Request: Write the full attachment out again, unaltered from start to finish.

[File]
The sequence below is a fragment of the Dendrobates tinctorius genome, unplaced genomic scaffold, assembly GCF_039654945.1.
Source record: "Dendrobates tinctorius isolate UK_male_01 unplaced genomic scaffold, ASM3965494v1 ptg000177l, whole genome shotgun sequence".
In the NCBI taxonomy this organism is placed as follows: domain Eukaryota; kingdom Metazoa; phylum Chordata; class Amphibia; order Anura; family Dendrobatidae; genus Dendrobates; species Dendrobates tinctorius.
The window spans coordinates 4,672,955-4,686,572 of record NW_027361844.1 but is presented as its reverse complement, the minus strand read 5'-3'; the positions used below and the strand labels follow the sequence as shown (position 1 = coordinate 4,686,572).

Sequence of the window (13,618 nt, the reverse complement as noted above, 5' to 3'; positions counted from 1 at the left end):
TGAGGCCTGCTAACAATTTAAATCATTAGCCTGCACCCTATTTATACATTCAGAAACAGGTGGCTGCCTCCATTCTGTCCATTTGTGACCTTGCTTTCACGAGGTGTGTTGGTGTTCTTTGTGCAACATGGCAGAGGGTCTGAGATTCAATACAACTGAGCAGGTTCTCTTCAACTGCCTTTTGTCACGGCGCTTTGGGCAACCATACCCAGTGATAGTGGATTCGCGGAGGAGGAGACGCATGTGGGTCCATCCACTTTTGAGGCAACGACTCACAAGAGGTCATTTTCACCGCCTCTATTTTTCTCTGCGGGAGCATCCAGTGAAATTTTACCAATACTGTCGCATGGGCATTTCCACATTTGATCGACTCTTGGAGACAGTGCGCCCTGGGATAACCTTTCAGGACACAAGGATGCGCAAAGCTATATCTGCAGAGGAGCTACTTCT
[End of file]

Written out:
The sequence below is a fragment of the Dendrobates tinctorius genome, unplaced genomic scaffold, assembly GCF_039654945.1.
Source record: "Dendrobates tinctorius isolate UK_male_01 unplaced genomic scaffold, ASM3965494v1 ptg000177l, whole genome shotgun sequence".
In the NCBI taxonomy this organism is placed as follows: domain Eukaryota; kingdom Metazoa; phylum Chordata; class Amphibia; order Anura; family Dendrobatidae; genus Dendrobates; species Dendrobates tinctorius.
The window spans coordinates 4,672,955-4,686,572 of record NW_027361844.1 but is presented as its reverse complement, the minus strand read 5'-3'; the positions used below and the strand labels follow the sequence as shown (position 1 = coordinate 4,686,572).

Sequence of the window (13,618 nt, the reverse complement as noted above, 5' to 3'; positions counted from 1 at the left end):
TGAGGCCTGCTAACAATTTAAATCATTAGCCTGCACCCTATTTATACATTCAGAAACAGGTGGCTGCCTCCATTCTGTCCATTTGTGACCTTGCTTTCACGAGGTGTGTTGGTGTTCTTTGTGCAACATGGCAGAGGGTCTGAGATTCAATACAACTGAGCAGGTTCTCTTCAACTGCCTTTTGTCACGGCGCTTTGGGCAACCATACCCAGTGATAGTGGATTCGCGGAGGAGGAGACGCATGTGGGTCCATCCACTTTTGAGGCAACGACTCACAAGAGGTCATTTTCACCGCCTCTATTTTTCTCTGCGGGAGCATCCAGTGAAATTTTACCAATACTGTCGCATGGGCATTTCCACATTTGATCGACTCTTGGAGACAGTGCGCCCTGGGATAACCTTTCAGGACACAAGGATGCGCAAAGCTATATCTGCAGAGGAGCTACTTCT